Market musings

What is HD Voice and How Does It Deliver Better Call Quality?

by Sasha Viasasha
November 22, 2017

Once you’ve seen a TV show in HD, it’s hard to look at a show on an old screen. Analog images look so fuzzy compared to the new digital standards. In the same way, HD Voice is resetting expectations for baseline audio. Voice UX is becoming the new battleground for differentiation in the crowded communications sector and HD Voice is leading the charge.

That’s great news for small business owners because now they can afford enterprise level audio quality. HD Voice is being offered by all the major mobile carriers, most VoIP providers and a few hosted PBX partners. In the years ahead, customers will judge your company based on the sound quality of your business phone line. Buzzing, echoes, jitter and dropped calls can drive away customers. HD Voice helps establish your professional credibility.

But what is HD Voice? 

What People Mean When They Say HD Voice

HD Voice is also known as “wideband audio.” Traditional phone audio was stuck in narrowband. People can hear a much wider range of pitches from deep to high and volumes from soft to loud. Pitch is measured in Hertz (Hz) or kilohertz (kHz), while loudness is measured in decibels (dB).

While people with normal hearing can pick up frequencies between 20 Hz and 20,000 Hz (20 kHz), the human voice usually falls in the range from 80 Hz on the low end to 14 kHz on the very high end.

Listen here to the difference between the deep growl of 80 Hz:

and the high squeal of 14 kHz:

Conversational speech ranges in loudness from around 20 to 50 dB.

How HDVoice Delivers a Crisper Voice UX

Traditional, narrowband phones were limited to audio in the range from 300 Hz to 3.4 kHz. HD Voice extends that range down to 50 Hz on the low end and up to 7 kHz on the top end. Next generation audio built on top of HD Voice, such as Enhanced Voice Services (EVS), extends the upper range all the way to the 20 kHz maximum. Higher frequencies are in the “dog whistle” category.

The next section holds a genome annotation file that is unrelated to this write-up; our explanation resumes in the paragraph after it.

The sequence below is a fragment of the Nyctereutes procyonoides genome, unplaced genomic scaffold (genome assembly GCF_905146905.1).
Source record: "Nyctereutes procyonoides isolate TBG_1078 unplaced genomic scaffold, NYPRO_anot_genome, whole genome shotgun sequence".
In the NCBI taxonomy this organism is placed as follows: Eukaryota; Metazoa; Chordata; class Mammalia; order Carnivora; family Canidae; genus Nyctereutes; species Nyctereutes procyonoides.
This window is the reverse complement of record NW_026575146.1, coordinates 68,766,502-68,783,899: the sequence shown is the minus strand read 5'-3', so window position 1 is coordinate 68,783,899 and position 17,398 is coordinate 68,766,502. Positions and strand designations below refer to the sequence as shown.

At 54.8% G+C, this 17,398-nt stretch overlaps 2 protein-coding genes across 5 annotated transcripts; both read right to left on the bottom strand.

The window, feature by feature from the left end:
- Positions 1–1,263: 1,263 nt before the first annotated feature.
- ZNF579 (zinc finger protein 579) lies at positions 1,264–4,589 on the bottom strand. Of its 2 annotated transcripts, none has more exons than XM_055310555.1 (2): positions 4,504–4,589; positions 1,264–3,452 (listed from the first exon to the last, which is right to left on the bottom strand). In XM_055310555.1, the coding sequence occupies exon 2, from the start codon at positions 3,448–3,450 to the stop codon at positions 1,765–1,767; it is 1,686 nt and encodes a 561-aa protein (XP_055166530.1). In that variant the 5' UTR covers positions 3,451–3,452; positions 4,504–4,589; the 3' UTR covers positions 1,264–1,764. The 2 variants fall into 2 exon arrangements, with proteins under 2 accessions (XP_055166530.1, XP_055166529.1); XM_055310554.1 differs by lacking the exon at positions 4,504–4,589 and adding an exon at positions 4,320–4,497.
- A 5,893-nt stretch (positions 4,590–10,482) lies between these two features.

Currently, EVS is only available on a few handsets like the iPhone 8, iPhone X, Galaxy S7 Edge and the LG G5. In the meantime, HDVoice has been deployed by more than 117 mobile carriers in 76 countries. All four of the largest mobile carriers in the US – Verizon, AT&T, T-Mobile and Sprint, in that order – offer versions of HD Voice. Most are conforming to the standard AMR-WB voice codec, except Sprint which is staying with its own EVRC-NW codec for now.

Another way that HD Voice delivers higher quality sound is by taking 16,000 audio samples per second. It replicates voices with digital precision to deliver more nuanced modulations in tone, closer to the experience of hearing speech in person.

The HD Voice options offered by VoIP providers requires office phone system hardware that can make the switch from the G.711 to the G.722 voice codec. Carriers and VoIP providers are now working on interoperability from SIP to mobile and easy answers for transcoding between standards. This is an exciting field and you should expect to see a number of advances in the months ahead. 

The No. 1 biggest development in 2018 will be the arrival of 5G, which will stream voice at 10X the speed of 4G, further improving audio quality, reducing jitter and preventing data loss.

Leading digital transformation

HD Voice is riding the wave of technologies that are turning analog hardware into digital processes. Virtual phone systems are helping businesses go mobile while more than half of companies with legacy PBX systems and one fifth of on-premise IP-based PBX systems are experiencing end-of-life issues. With digitalization, new features and upgrades are maintained in the cloud, and that is becoming more critical as technology cycles accelerate. Telecoms are preparing for this shift by pouring billions of dollars into upgrading their networks to stay ahead of the curve.

Reinventing voice

As voice is better supported by mobility and smart tech, a new user experience is emerging. AI is transforming telecom, from more resilient networks to better call quality and advanced analytics. Spoke Phone is a truly global phone system with DDI's in 56 countries, AI auto-attendent, and smart geo routing. To learn more about Spoke, including how our AI is powering the next generation voice UX, sign up for an interactive demo and see how to transform your mobile phone or business phone line into a smart office phone system.